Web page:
The Cboe VIX futures net short was cut to the lowest since May 2020 as speuculators continued to reduce short bets in response to rising volatility following weeks of stock market turmoil. The VIX curve normally trades in contango with spot volatility being lower than future volatility. Such a structure favor those holding and rolling short VIX futures positions. However, the recent rise in spot volatility has for now reduced the attractiveness of holding net short positions.
Speculators continued to reduce bullish dollar bets the week ending last Tuesday, February 1, and after four weeks of net selling the gross long against ten IMM currency futures and the dollar index has fallen by 42% to a 4-1/2-month low at $13.7 billion. The latest reduction was well timed after hawkish central bank meetings at the ECB and BoE helped send the dollar sharply lower on Thursday. Looking under the bonnet however, we find some ill-timed selling of both euros (-1,844 lots) and not least sterling (-15,842) with the net short on the latter jumping by 200% to 23,605 lots or the equivalent of $2 billion. All the other major currencies were bought, led by JPY, CAD and AUD, and together with strong buying of the Ruble they more than made up for the mentioned selling of euro and sterling.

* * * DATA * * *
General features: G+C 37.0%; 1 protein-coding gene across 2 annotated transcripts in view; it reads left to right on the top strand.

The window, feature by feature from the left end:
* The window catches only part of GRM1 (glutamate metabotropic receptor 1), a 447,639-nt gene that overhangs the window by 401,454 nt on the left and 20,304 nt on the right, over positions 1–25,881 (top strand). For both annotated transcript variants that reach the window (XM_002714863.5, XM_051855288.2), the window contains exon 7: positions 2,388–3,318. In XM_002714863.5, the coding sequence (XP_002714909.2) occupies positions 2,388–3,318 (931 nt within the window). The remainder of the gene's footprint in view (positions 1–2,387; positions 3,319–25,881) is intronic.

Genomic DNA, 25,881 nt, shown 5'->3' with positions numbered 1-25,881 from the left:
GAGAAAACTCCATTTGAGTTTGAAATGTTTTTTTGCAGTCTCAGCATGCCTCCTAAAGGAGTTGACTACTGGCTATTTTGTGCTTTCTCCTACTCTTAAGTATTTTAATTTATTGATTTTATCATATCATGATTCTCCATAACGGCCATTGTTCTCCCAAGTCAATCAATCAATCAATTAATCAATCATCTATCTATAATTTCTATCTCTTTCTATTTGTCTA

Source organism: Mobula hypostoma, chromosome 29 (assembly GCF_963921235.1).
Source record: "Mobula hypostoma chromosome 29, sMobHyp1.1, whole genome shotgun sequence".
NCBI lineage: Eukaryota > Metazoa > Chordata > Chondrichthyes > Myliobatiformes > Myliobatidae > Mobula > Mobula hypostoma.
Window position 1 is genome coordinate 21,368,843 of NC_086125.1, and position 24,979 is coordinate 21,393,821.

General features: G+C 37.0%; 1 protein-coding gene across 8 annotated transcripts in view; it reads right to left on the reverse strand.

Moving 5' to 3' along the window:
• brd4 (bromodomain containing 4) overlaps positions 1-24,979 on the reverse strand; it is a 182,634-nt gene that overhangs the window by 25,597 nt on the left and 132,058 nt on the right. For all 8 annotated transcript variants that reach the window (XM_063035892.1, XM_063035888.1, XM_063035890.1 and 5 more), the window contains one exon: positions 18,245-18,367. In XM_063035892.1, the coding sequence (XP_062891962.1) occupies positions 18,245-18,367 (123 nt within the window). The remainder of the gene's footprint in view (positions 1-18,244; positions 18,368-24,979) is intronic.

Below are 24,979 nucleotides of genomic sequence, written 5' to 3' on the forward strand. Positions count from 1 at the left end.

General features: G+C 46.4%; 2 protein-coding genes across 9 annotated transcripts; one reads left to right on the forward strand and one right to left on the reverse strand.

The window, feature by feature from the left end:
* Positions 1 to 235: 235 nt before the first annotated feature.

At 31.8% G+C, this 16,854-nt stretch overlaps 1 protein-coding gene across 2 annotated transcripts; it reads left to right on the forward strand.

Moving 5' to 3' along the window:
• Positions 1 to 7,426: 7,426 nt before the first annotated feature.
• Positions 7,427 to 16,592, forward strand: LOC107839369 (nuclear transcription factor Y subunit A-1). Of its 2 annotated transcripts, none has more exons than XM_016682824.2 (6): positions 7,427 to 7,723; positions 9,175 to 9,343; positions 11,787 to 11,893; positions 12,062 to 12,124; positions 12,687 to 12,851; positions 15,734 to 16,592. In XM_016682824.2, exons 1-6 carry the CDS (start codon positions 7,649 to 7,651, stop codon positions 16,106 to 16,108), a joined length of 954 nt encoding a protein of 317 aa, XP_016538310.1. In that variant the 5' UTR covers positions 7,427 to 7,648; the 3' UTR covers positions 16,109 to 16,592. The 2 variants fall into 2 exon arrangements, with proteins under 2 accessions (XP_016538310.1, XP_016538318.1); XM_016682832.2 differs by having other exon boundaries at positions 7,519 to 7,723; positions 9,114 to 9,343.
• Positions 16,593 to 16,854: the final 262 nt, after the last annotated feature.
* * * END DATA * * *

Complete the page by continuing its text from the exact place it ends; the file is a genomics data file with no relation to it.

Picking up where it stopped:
The COT reports are issued by the U.S. Commodity Futures Trading Commission (CFTC) and the ICE Exchange Europe for Brent crude oil and gas oil. They are released every Friday after the U.S. close with data from the week ending the previous Tuesday. They break down the open interest in futures markets into different groups of users depending on the asset class.
Commodities: Producer/Merchant/Processor/User, Swap dealers, Managed Money and other
Financials: Dealer/Intermediary; Asset Manager/Institutional; Leveraged Funds and other
Forex: A broad breakdown between commercial and non-commercial (speculators)
The reasons why we focus primarily on the behavior of the highlighted groups are:
- They are likely to have tight stops and no underlying exposure that is being hedged
- This makes them most reactive to changes in fundamental or technical price developments
- It provides views about major trends but also helps to decipher when a reversal is looming